- Industry Pushes Forward Despite Campaign Rhetoric's Damage to the
Solar Value Chain -
TORONTO, Sept. 22, 2011 /CNW/ - Ongoing political debate from opposition
parties over the McGuinty government's Feed-In Tariff (FIT) program is
crippling value chain development for solar companies, according to a
recent industry review by Solar Power Network Inc. (SPN), released
today. In order to solidify the industry's development network and,
ultimately, establish an enduring program, SPN estimates that the
current commercial rate needs to decrease to 60¢/kWh by the end of this
year, a 20% reduction. But this can only happen once the rhetoric ends
and the FIT program, as established, is able to run its course and
develop its full potential.
What opposition parties are continuing to disregard is the domino
effect their rhetoric has on the viability of the current Green Energy
Act and the future feasibility of Ontario's solar industry. Their
threats to dismantle the current Green Energy Act, post September 30,
2011, have appeared to have lead to application processing delays and
uncertainty in contract awards since December 2010. Without even an
interim statement of commitment, these factors continue to foster
market instability. Such instability is preventing the costs associated
with manufacturing, engineering, financing, and installation to
decrease. Additionally, while we applaud the terms of the current
program that call for Ontario-manufactured materials, which have lead
to job creation throughout the province, the policy, coupled with the
current political instability, layers on a significant cost premium on
"Upon entering the solar arena, the industry was promised a chance to
grow throughout the two-year, inaugural run of the Green Energy
program, giving companies like Solar Power Network the opportunity to
build the industry before its future was threatened," says Peter
Goodman, CEO of Solar Power Network Inc. "Ironically, it's the fight
amongst ratepayers, fuelled by the opposition party in this provincial
election campaign, that has severely limited the return on investment
that the Province needs to realize before considering the program a
success. Certainty in favour of the Green Energy Act, as opposed to a
stalled rollout of anticipated contracts, is what is needed to
successfully achieve an innovative market, which the current government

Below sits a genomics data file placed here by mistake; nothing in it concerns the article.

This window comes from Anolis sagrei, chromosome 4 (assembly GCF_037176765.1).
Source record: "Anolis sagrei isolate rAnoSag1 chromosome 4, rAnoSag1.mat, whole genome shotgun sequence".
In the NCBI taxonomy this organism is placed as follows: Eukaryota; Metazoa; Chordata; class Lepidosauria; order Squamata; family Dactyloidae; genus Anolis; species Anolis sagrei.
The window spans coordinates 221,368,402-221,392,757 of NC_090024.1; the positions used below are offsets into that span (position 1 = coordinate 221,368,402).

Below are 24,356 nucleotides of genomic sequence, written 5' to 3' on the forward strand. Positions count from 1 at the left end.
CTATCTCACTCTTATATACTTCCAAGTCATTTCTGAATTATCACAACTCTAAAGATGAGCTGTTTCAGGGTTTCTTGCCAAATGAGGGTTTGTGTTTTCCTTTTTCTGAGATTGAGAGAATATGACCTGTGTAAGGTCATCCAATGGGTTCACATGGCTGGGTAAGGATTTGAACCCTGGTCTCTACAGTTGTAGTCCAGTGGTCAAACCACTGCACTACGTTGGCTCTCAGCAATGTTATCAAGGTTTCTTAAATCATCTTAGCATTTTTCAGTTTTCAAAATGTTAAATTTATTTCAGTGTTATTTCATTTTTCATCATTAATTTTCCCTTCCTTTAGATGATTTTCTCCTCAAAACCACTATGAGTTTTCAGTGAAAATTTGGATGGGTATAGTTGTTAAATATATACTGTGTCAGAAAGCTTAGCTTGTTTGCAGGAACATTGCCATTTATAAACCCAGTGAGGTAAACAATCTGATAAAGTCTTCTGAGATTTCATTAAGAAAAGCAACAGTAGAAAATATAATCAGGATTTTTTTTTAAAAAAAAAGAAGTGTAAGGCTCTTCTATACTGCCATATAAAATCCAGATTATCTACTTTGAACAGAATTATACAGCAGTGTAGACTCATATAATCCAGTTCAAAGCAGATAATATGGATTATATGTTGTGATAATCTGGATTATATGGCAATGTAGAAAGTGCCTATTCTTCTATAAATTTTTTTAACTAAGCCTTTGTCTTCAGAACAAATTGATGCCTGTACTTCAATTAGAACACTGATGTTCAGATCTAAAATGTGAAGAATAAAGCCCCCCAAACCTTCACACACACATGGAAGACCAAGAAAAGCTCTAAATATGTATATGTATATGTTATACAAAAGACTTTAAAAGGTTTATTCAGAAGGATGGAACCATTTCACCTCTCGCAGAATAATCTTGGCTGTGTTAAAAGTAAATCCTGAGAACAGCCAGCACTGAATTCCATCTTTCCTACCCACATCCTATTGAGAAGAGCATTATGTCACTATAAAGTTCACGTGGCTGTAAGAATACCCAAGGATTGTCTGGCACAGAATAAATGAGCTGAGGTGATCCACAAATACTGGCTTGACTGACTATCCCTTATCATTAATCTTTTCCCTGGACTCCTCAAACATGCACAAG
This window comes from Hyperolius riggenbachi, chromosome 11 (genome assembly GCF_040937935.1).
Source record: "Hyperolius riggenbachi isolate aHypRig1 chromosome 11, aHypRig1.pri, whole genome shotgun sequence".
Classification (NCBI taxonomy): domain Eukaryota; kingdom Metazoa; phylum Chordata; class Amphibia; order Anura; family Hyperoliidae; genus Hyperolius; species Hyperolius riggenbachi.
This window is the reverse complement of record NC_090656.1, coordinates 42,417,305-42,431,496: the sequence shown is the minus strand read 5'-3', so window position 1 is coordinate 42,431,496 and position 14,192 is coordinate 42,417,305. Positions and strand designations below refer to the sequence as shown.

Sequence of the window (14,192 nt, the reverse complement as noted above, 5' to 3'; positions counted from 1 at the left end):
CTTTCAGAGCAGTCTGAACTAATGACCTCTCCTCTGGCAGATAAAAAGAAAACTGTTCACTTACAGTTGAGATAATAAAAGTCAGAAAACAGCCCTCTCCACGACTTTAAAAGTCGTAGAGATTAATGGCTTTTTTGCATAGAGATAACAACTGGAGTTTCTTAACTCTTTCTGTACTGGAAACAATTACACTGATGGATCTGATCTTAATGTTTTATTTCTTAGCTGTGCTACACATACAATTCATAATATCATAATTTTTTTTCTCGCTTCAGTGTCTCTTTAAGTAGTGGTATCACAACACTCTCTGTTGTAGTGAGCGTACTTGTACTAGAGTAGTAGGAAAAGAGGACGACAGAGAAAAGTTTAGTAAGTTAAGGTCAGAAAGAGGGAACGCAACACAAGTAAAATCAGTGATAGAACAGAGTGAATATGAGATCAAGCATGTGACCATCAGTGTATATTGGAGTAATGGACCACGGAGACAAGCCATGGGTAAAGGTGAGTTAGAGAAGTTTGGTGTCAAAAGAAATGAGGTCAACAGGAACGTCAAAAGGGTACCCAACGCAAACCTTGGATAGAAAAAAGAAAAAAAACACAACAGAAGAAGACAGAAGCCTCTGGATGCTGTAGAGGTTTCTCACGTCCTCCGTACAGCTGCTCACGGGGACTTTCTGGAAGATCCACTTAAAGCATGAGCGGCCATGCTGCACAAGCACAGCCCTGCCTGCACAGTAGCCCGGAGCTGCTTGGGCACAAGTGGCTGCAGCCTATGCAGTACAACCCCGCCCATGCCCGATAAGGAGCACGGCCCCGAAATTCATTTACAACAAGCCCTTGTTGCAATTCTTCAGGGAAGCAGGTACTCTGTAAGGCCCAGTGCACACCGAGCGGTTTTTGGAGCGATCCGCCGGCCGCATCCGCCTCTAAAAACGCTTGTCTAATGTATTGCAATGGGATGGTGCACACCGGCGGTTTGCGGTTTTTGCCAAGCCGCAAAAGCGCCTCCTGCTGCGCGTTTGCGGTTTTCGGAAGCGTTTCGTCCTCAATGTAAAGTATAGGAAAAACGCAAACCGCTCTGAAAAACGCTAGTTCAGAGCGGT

has worked so hard to champion."
Countries with similar green energy mandates which have been supported
by clear political commitment have benefited from decreases to the cost
of materials and development; however, without a credible forecast
structure in place, risk in the Ontario solar market remains too high
to attract and retain the longer term financial interest and investment
in innovation needed to mature the industry and drive costs down. Lower
costs will spur a decrease in commercial rates and ultimately result in
a lower subsidy funded by ratepayers.
Despite uncertainty of the future policy framework, pending the results
of the current campaign, Ontario's solar industry has still seen major
development due to the diligence of industry pioneers. SPN, for
example, has introduced a lower panel angle to maximize efficiencies
and create useable rooftop space out of many Ontario roofs that can't
sustain loads from traditional higher-angle solar layouts.
SPN's lower panel angle also mitigates the impact of wind and snow
throughout the harsh Canadian winter, allowing for the economic capture
of energy regardless of weather conditions.
"Despite the political wrangling, the business of solar electricity
generation in Ontario is already on a world-class track," adds Goodman.
"We're currently within reach of countries like Germany, which has
benefited from consistent political will for more than a decade longer
than we have here in Ontario. We need to establish that same political
will. Legislative risk is the single greatest barrier to achieving
global cost parity."
To curb this unintended consequence , the Ontario solar industry and its
ratepayers need stability in the government's commitment toward green
energy. If the current program were allowed to roll-out contract
offers at the current rates ending September 30th, and if a new two-year solar policy were established, then prices would
fall significantly - by 20% to 60¢/kWh. The goal of global cost parity
is something that is within our reach - legislative stability in
Ontario will cause the cost drivers to decrease, which will lower
ratepayers subsidy of this emerging industry.
About Solar Power Network
Solar Power Network Inc. is a Canadian-owned private company, based in
Ontario and specializing in generating clean energy, using proven solar
technologies. Solar Power Network partners with local businesses,
leasing and converting idle roof-tops into solar power generation
spaces. The company offers competitive, generous, up-front payments and
continual roof maintenance services. Led by a team of professional
engineers, Solar Power Network offers building owners high financial
return with minimal risk and structural impact.
For more information visit: solarpowernetwork.ca.
SOURCE Solar Power Network
For further information:
Katie Gates, Optimum PR